It's a good time to be Fred Wilpon, even if the requirements of success include early, daily workouts in his at-home gym, 30-hour days and nine-day weeks.
The Mets attempts to bring Barry Zito and Daisuke Matsuzaka to Shea Stadium were unsuccessful -- they wanted Matsuzaka more than Zito. But the club anticipates 3.8 million others will come to the park this year and that its replacement, Citi Field, will attract millions as well as the 2011 All-Star Game and make millions of dollars.
So it was a happy Mets owner who left the Florida sun for 40 minutes for the shade of dugout roof Saturday to deliver an informal state-of-the-franchise address. And he expects to be happier come October.
No World Series mandate from the still lower-profile New York baseball owner, though a reprise of the 2000 Subway Series would "be good for business" and again illuminate the city. But Wilpon did say, "Our goal obviously is to get into the playoffs this year, and do it the Mets' way. The Mets' way is becoming interesting to a lot of people. We shorten the game. We have a tremendous bullpen, great offense, good defense, speed, youth and veteran players and exciting guys who like to play with each other."
Not that he would turn his back on a World Series title won by fortuitous bounces.
Wilpon, who still feels the sting of O'Malley's departure -- the 50th anniversary of baseball's migration of the Dodgers from Brooklyn's Ebbets Field to Los Angeles is nearly upon us -- acknowledged ownership of a New York franchise is a public trust and vowed to balance that responsibility and the business aspects of ownership.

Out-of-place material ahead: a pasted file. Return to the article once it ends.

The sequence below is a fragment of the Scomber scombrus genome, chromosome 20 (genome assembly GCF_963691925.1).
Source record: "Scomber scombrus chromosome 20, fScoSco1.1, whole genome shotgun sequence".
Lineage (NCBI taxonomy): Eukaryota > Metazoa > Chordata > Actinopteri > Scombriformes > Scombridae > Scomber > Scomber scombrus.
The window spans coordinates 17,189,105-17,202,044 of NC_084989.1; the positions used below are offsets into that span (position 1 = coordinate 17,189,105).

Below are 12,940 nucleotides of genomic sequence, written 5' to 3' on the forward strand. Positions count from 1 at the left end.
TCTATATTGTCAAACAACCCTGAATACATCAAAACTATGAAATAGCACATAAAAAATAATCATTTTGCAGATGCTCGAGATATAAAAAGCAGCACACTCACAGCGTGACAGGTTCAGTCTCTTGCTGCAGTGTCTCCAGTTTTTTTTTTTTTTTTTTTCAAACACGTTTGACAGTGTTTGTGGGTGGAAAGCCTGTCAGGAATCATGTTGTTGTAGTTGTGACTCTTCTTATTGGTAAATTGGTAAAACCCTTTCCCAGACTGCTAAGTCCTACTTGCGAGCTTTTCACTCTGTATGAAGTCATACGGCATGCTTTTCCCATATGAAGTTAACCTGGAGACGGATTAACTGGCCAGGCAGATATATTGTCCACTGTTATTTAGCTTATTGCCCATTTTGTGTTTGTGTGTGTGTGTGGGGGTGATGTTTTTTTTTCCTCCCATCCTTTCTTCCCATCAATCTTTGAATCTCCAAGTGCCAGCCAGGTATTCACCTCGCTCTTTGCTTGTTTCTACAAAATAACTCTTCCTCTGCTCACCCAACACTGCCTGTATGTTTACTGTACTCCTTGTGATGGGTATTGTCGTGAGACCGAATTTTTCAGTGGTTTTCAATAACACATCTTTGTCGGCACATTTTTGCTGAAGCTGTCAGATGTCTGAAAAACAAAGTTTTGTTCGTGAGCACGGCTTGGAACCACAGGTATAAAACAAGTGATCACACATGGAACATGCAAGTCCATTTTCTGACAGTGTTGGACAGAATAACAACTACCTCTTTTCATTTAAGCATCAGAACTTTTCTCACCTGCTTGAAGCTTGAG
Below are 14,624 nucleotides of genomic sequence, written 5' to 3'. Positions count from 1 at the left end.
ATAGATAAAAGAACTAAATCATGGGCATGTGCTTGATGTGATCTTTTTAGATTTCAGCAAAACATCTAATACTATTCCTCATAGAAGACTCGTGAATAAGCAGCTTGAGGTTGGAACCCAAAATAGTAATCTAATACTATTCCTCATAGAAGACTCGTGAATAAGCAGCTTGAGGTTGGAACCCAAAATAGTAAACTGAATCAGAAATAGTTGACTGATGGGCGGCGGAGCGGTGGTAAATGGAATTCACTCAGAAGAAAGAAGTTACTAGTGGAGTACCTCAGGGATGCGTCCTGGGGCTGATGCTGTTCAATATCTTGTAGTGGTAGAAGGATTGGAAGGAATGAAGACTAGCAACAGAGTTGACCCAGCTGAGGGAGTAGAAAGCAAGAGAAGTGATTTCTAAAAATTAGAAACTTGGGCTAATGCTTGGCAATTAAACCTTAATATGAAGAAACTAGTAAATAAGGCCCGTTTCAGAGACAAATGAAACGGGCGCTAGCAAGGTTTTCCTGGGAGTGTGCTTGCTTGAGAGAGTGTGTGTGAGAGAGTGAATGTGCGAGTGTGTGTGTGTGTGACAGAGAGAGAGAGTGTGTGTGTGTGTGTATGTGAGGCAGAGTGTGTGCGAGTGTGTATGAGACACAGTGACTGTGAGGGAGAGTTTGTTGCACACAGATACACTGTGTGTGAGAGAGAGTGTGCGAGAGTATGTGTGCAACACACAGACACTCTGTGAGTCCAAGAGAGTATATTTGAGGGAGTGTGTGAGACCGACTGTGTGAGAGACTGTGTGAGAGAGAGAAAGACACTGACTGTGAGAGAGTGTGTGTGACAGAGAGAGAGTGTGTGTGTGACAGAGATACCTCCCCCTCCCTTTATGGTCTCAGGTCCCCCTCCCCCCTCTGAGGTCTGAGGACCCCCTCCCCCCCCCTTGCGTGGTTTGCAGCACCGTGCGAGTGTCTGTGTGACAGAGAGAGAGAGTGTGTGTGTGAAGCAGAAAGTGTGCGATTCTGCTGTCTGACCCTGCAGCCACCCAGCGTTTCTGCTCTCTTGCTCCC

Ten years ago, when he first had visions of a Ebbets-like rotunda and when Wright was a junior varsity-type, Wilpon said his grandchildren would own the Mets. Nothing has changed in that regard.
It's a good time to be one of them, too.
Not a void that needs to be filled: The Mets have had one captain -- John Franco -- since Keith Hernandez and Gary Carter wore the hockey-esque "C" in 1989. They had none before Hernandez was chosen to serve solo in that position in 1987. And they won't have one this year.
Willie Randolph, once the co-captain -- with Ron Guidry -- of the Yankees said Saturday he saw no need for a captain.
"I don't think we need that right now," he said. "I like my players -- until I know who they are -- to lead in their own ways. He said the some of the players who might be considered -- presumably Wright -- are too young and that he didn't think it was essential for the more veteran players -- Carlos Delgado, Tom Glavine, Paul Lo Duca -- to have that official designation.
Glavine is the player Randolph thinks the other players would select as a captain. Not part of the discussion about captaincy, Wilpon earlier had described Glavine thusly: "He doesn't have to make an announcement about leadership. But then you see him sitting with a kid who needs to be sat with."
Marty Noble is a reporter for MLB.com. This story was not subject to the approval of Major League Baseball or its clubs.